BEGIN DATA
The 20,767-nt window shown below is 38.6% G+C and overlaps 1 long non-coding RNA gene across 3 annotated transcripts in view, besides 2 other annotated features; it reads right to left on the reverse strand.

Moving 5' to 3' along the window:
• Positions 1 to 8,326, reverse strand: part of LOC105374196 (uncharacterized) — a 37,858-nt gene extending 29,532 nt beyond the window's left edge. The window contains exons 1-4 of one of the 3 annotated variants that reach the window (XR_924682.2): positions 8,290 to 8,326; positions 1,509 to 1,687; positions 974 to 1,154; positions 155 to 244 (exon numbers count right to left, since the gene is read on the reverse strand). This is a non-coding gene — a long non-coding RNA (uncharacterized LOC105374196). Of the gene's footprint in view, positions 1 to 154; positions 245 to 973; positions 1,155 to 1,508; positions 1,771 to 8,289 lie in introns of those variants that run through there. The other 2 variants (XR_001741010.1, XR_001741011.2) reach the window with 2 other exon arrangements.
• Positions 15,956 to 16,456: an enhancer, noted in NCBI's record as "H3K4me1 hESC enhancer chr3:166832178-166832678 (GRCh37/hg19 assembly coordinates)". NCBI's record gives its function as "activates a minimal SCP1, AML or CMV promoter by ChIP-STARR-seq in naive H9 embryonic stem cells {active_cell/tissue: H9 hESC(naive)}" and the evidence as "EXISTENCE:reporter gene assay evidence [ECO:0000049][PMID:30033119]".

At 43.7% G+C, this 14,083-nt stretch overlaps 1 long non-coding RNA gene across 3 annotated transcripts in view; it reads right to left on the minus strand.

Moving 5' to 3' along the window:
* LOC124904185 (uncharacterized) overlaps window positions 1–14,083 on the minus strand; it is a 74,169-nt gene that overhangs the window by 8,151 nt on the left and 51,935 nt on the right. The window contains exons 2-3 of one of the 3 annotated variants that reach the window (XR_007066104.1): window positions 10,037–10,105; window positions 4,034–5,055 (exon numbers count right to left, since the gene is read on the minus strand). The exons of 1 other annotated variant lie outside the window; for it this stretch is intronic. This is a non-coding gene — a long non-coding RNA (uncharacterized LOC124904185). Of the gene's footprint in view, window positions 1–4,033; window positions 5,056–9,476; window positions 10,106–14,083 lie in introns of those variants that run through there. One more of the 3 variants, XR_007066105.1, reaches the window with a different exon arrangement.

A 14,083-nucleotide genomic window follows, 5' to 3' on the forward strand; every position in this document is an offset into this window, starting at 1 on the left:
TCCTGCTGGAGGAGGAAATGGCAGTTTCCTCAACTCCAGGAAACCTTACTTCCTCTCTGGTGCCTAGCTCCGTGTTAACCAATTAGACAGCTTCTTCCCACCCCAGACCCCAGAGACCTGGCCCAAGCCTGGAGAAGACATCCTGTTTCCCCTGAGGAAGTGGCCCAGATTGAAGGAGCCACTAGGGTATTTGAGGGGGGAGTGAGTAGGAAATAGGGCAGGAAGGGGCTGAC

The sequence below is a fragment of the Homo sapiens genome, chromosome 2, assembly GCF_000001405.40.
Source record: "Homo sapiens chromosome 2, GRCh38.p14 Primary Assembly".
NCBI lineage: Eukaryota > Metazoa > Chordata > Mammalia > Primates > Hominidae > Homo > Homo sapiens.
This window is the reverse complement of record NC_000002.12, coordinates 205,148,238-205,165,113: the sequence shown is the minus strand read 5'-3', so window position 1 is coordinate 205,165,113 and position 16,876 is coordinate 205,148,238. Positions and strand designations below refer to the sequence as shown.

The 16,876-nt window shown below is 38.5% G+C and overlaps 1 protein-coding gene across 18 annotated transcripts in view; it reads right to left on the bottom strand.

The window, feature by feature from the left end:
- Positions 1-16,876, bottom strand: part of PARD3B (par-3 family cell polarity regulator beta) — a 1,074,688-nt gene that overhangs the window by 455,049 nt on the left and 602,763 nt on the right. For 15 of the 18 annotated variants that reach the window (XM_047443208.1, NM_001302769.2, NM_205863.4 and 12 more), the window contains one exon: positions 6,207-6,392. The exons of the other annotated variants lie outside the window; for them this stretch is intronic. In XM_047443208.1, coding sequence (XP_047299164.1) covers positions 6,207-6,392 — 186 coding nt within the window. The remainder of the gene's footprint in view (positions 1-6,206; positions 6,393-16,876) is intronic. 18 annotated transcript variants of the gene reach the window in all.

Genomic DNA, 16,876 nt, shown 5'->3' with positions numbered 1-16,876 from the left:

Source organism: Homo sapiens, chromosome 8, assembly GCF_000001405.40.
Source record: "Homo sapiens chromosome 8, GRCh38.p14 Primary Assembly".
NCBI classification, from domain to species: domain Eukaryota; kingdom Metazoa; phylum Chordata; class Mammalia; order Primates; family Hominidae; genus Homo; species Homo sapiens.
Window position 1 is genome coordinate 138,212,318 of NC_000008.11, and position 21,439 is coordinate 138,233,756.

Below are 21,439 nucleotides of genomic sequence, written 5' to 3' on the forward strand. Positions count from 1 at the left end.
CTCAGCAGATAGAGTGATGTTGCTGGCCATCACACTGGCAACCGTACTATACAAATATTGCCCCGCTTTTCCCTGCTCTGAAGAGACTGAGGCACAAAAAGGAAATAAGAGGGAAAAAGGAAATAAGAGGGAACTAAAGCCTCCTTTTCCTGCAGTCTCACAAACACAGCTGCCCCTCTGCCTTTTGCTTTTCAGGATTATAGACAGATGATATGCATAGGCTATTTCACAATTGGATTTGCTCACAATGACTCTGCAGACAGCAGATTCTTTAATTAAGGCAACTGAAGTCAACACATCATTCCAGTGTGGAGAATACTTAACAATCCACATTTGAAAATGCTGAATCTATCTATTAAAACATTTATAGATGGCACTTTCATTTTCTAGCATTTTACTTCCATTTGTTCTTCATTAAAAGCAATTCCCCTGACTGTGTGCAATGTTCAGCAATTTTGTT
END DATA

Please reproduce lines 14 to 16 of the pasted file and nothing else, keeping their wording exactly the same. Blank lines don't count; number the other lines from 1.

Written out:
The 16,876-nt window shown below is 38.5% G+C and overlaps 1 protein-coding gene across 18 annotated transcripts in view; it reads right to left on the bottom strand.

The window, feature by feature from the left end:
- Positions 1-16,876, bottom strand: part of PARD3B (par-3 family cell polarity regulator beta) — a 1,074,688-nt gene that overhangs the window by 455,049 nt on the left and 602,763 nt on the right. For 15 of the 18 annotated variants that reach the window (XM_047443208.1, NM_001302769.2, NM_205863.4 and 12 more), the window contains one exon: positions 6,207-6,392. The exons of the other annotated variants lie outside the window; for them this stretch is intronic. In XM_047443208.1, coding sequence (XP_047299164.1) covers positions 6,207-6,392 — 186 coding nt within the window. The remainder of the gene's footprint in view (positions 1-6,206; positions 6,393-16,876) is intronic. 18 annotated transcript variants of the gene reach the window in all.